Grommet panels are not going away. For which I am truly sorry. So, I’ll admit defeat and stop complaining. Andin the spirit of acceptance, here are a few things you should know about them if you are considering buying some.
These are out of the package panels. First of all, they are hung too low — these rods are mounted just above the window frame. So they have to be hemmed anyway. Look at the heading. The pleats are uneven, there are 6 panels on the large window. In the ‘after’ photo, the rod has been moved up the wall 4 inches, the panels hemmed correctly and made into two curtains, each 3 panels wide. The grommets are attached to each other from the back side so the pleats are uniform — like they show on the side window.
Grommets panels are meant to be used at two times fullness or less. This means that a 48-inch wide grommet panel is meant to cover 24-inches of rod. If your window is 74 inches wide, you will need three grommet panels for appropriate fullness. Now the problem comes in because on a 74-inch rod you will probably have a center support which forces two panels to one side of the support and one on the other side. Therefore you really need four panels. Grommet panels will never lie flat across the rod, either, so don’t try to get away with the “Well one panel is 48-inches wide and I only need 37 inches” argument. Won’t work.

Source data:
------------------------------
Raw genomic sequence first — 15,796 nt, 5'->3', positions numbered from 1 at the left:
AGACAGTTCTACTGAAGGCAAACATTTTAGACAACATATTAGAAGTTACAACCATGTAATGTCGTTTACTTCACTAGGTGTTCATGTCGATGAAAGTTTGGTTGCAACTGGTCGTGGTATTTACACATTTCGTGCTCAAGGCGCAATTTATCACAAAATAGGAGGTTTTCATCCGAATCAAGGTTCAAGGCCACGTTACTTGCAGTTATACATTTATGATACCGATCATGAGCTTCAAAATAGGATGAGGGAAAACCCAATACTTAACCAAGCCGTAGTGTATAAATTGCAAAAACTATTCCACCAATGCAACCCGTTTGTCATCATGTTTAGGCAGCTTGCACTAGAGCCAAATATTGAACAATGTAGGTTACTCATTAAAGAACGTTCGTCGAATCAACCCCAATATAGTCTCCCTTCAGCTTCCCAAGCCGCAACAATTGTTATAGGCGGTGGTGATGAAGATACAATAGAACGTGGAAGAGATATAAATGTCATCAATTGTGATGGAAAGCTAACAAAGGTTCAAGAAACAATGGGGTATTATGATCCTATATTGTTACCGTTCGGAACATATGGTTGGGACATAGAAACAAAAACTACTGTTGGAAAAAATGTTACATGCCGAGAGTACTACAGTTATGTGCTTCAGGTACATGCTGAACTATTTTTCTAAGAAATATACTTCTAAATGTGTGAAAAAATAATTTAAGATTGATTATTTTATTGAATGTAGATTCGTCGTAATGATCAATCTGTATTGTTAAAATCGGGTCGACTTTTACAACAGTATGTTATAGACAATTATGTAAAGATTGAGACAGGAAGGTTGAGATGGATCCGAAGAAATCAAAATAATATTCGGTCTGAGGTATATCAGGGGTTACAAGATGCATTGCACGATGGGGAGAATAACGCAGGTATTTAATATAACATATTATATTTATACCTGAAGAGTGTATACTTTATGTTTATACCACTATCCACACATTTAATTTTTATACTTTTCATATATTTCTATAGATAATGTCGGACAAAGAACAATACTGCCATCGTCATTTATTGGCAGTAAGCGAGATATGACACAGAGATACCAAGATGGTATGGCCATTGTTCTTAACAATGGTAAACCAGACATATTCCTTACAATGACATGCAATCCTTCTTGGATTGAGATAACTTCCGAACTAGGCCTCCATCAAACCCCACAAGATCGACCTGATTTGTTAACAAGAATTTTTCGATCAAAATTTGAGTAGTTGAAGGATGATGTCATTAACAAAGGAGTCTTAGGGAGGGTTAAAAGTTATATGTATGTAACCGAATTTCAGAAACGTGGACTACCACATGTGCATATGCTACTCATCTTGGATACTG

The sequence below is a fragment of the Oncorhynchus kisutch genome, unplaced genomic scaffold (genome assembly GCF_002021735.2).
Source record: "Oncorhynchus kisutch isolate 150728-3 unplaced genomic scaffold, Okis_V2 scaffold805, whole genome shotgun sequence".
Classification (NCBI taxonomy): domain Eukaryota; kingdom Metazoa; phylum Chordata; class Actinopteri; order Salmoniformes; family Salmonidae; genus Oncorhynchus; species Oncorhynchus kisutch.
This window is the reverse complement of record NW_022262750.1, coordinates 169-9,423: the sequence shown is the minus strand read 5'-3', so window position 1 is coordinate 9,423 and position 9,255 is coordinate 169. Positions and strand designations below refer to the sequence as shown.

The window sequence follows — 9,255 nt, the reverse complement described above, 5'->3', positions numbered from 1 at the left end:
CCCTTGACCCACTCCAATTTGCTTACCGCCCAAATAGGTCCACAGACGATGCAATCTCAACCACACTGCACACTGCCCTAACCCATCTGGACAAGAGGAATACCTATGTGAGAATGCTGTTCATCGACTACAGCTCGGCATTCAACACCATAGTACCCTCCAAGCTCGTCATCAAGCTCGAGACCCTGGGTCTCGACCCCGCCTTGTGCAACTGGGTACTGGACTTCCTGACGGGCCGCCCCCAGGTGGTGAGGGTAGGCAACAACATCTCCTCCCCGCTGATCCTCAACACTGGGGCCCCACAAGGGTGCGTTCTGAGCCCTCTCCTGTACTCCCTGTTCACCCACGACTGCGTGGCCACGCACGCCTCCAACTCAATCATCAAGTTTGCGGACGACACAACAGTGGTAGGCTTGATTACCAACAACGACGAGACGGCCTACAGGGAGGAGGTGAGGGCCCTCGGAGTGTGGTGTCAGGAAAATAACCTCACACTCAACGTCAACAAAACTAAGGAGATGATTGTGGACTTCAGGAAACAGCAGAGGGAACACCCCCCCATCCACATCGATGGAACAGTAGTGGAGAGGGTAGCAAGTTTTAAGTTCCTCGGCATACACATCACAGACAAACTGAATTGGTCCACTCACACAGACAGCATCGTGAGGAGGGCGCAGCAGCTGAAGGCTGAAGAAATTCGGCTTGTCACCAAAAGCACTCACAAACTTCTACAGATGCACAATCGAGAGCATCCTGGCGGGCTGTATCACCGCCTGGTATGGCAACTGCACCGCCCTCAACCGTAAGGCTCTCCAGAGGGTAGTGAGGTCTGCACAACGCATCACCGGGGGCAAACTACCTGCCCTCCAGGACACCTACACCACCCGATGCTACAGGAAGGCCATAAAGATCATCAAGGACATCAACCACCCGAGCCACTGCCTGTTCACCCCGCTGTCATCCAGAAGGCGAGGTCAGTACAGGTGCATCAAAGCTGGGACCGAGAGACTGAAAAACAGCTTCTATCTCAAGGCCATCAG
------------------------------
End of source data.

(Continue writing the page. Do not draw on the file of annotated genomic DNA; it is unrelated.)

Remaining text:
Pre-made grommet panels stack open with the fabric between the grommets folding in half and extending into the room for half the spaces and toward the wall for half the spaces. If the distance between the grommets is six inches the panels will create a three-inch deep fold both forward into the room and back toward the window. Make sure your brackets are adjustable enough so you can extend them far enough that the drapes do not rub against the wall.
There are two huge challenges with pre-made panels. First is that they rarely have truly straight hems. Invariably the bottom edge will lift up as it approaches the side hems, sometimes by as much as two inches. This is caused by tension in the sewing of the side hems and the only way to fix it is to open the side hems and re-sew them. The second challenge is pressing. It is highly unlikely that you will be able to steam or press out the fold marks. Save yourself grief and have them professionally pressed.
Having said all that, though, pre-made panels can save you a lot of money. Have your drapery maker sew the panels together and fix the side hems and they will do their job.
I have a neat way of altering these panels which makes them open and close with the fullness moving across the rod, keeping the folds even all the time.